Tuesday, November 03, 2020

What We Can Learn About Democracy From Children


Every year, right after Easter, one of the children always raises their hand to tell us about the exciting thing that happened at their house over the weekend. "The Easter Bunny came to my house and laid eggs!"

Then, after a moment's pause, someone always replies, "The Easter Bunny doesn't lay eggs. Chickens lay eggs. The Easter Bunny paints them and brings them to your house."

At this point, the conversation shifts into a debate, complete with raised voices. Factions emerge, sides are chosen, tempers might even flair. You see, the Easter Bunny is an article of faith and as we know, public disagreements about faith can often be quite heated. As their teacher, I have no interest in quickly wrapping up these debates because, after all, this is part of how a self-governing society works, and a self-governing classroom is the gold standard for a play-based educator. We have to be able to discuss everything of importance, together, even if it sometimes gets loud. Even if it isn't always polite. Even if it means that we have to set aside our plans in order for us to have the important discussions we need to have. And my job is simply to make sure everyone was heard and to, if necessary, prevent violence.

Some years, these Easter Bunny debates really rage, often over who does the actual egg laying, but it could be about anything. Most recently, the debate was over the size of the Easter Bunny, with most kids believing that it is a normal sized bunny, while some felt it must be super-sized. One boy told us that it was a grown man in a bunny costume, while a girl insisted that there can't just be one Easter Bunny. "There are too many kids in the whole world for one bunny. There are seven. And they're all girls." And every year, there is at least one Jewish kids who asserts, "Your parents are lying to you!"

These debates can be intense, sometimes consuming a half hour or longer, as the children take turns standing up for what they believe, which is, after all, the responsibility of a citizen in a democratic society. And, as is true for most adult debates of this kind, at the end of the day, I don't think anyone ever changes their minds. Indeed, it's clear to me that many come away even more firmly convinced of their point-of-view, but that's not the point. What's important about these debates when they finally wind down, is not that anyone is persuaded. Everyone still gets to believe what they believe, but what has changed is that we've now broadened the definition of who we are as a community. I get to believe what I believe, but that friend believes something else, and that friend believes something else, and so does that one and that one. The important thing is that we come away from these discussions, these exercises in democracy, with a clearer picture of who we are. And it's only from this sort of understanding that real self-governance can emerge.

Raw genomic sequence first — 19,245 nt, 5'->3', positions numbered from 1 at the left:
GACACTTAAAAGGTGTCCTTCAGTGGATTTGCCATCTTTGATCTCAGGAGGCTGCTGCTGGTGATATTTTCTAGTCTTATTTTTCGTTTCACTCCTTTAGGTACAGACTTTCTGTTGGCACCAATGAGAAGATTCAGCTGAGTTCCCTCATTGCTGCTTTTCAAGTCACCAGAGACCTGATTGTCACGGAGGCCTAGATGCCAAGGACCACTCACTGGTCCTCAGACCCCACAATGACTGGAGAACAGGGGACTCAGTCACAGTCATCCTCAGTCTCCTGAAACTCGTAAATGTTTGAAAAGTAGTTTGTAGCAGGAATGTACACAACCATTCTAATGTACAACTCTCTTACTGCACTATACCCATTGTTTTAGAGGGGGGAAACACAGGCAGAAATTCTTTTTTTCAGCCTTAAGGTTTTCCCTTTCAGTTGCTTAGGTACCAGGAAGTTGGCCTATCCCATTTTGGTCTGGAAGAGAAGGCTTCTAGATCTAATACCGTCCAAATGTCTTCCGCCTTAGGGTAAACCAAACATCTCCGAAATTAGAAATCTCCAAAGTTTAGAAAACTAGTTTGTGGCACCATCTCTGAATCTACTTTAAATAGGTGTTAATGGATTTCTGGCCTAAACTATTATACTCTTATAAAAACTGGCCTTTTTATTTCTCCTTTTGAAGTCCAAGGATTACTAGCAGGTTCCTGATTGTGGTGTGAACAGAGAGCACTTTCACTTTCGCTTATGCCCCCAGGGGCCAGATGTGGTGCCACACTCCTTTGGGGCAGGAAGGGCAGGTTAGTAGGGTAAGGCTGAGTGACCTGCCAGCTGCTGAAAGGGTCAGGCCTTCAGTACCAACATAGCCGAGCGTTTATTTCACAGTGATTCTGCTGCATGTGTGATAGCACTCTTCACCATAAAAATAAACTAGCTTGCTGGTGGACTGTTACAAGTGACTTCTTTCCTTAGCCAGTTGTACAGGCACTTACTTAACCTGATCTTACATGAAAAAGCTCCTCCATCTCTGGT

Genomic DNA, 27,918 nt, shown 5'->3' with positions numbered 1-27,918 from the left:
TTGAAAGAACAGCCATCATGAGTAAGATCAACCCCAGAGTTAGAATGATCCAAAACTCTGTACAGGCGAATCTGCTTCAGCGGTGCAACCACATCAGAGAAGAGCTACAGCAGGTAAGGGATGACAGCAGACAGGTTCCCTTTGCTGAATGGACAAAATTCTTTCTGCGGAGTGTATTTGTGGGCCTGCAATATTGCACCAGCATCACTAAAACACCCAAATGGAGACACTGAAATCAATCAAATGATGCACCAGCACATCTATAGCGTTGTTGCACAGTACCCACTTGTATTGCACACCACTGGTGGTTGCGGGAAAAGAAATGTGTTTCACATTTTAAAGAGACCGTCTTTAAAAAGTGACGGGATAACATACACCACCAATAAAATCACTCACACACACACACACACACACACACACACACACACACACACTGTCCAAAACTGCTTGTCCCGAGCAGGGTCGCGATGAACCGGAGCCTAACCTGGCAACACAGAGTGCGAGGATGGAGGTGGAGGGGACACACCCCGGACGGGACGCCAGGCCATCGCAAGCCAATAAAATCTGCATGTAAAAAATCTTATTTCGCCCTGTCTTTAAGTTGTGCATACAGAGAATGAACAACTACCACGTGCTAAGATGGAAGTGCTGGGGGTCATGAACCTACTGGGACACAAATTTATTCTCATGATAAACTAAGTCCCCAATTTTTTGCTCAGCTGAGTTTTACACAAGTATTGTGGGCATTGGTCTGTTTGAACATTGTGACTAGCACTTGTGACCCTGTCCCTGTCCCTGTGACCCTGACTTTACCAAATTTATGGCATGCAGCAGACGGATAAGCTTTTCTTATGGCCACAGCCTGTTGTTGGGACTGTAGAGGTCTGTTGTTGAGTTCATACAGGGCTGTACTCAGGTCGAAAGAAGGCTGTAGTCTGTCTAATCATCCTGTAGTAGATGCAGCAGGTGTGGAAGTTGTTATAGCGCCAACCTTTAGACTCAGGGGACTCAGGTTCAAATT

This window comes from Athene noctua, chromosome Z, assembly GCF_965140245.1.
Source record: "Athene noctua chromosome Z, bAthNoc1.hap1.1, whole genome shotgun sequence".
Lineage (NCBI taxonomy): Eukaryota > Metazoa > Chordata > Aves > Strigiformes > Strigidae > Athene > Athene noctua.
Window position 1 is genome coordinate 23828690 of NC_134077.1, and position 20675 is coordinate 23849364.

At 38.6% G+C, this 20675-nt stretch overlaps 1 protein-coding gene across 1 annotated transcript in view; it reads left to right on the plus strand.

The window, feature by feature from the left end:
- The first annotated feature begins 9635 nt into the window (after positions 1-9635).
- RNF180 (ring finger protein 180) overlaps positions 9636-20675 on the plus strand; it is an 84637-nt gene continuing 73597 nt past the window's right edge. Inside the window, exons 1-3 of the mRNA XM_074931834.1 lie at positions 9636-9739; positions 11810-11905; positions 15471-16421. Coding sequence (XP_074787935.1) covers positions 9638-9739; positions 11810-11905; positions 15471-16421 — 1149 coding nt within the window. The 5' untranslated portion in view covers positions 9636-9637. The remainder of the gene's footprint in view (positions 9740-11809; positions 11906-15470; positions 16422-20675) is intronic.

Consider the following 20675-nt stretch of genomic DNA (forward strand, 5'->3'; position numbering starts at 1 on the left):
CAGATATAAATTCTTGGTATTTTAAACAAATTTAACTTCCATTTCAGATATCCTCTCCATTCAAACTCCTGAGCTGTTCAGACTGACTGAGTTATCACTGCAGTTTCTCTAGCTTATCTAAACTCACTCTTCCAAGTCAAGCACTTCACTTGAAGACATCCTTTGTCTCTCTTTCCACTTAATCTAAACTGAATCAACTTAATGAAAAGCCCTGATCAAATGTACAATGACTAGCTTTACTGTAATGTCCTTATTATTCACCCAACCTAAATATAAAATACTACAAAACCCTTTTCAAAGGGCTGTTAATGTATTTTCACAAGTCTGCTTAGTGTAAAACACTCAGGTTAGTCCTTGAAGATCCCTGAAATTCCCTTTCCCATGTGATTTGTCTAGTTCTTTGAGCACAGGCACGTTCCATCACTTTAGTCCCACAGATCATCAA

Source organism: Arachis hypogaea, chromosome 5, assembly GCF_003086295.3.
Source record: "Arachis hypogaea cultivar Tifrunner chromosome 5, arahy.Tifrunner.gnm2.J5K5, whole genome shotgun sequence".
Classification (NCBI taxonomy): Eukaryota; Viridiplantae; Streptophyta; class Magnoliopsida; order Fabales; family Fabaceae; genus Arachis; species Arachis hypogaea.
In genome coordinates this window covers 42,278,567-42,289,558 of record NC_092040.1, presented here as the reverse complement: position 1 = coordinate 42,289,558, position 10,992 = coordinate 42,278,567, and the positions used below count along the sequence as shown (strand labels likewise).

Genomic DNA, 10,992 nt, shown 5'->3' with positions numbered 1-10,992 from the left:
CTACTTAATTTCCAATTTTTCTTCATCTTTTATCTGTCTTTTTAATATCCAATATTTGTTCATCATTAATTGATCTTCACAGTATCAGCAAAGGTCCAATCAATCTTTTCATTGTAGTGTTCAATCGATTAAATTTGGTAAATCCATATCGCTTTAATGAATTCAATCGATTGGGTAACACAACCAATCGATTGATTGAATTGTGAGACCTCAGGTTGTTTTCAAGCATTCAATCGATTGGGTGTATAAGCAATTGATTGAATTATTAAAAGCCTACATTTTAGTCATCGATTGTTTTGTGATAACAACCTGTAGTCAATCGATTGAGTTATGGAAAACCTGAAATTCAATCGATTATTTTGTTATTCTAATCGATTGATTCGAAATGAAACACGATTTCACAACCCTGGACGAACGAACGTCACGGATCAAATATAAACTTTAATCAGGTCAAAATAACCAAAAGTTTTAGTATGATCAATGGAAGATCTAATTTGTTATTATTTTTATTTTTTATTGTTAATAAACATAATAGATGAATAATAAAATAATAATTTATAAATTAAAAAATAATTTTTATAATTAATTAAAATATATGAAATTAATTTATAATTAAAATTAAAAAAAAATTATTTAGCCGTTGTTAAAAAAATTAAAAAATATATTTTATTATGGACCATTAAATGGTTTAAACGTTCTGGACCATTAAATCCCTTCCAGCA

It's Election Day, the day we are called upon to vote, which is the least we can do. I mean that. Voting is the lowest bar of participation in a democratic society, yet for too many of us voting is our one and only foray into the vital community project of self-governance. But I want the children I teach to grow up knowing that democracy is a 365 day a year responsibility, one that calls upon all of us to both speak and listen, every day, in our neighborhoods, at the grocery store, in our churches, and wherever else we come together, not with the intent to win or lose, persuade or be persuaded, but to understand. How can we possibly make good decisions without a full understanding of who we are?

This is too important to leave to the politicians and pundit classes who seek to portray us as rival camps rather than a community of individuals each with a unique perspective on the world, one that is not only worthy of being spoken, but also heard. This is why it must happen when we are together, when we are present with one another's humanity, face-to-face, even when wearing a mask, even if separated by a plexiglas partition, even if it's only through our computer monitors. The politicians and pundits do democracy with a meat cleaver, chopping us up as they see fit, whereas when we actually engage in the sort of day-to-day democracy that I see every day in my preschool classrooms, we build connections more than divisions, we create understanding more than animosity. This is how democracy is supposed to work. Without a commitment to understanding who we are, it's impossible to vote responsibly. 

At the end of our Easter Bunny debates, after we've all had our say, after we've spoken and listened, agreed and disagreed, the kids then do what we adults so often forget to do. They go outside and play together, not putting their debate behind them, but including it, continuing the democratic process of creating a community for everyone. This is the kind of democracy children create. We can do it too.

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Teacher Tom's Second Book is now available in Australia and New Zealand as well as the US, Canada, the UK, Iceland, and Europe. And if you missed it, Teacher Tom's First Book is back in print as well. 

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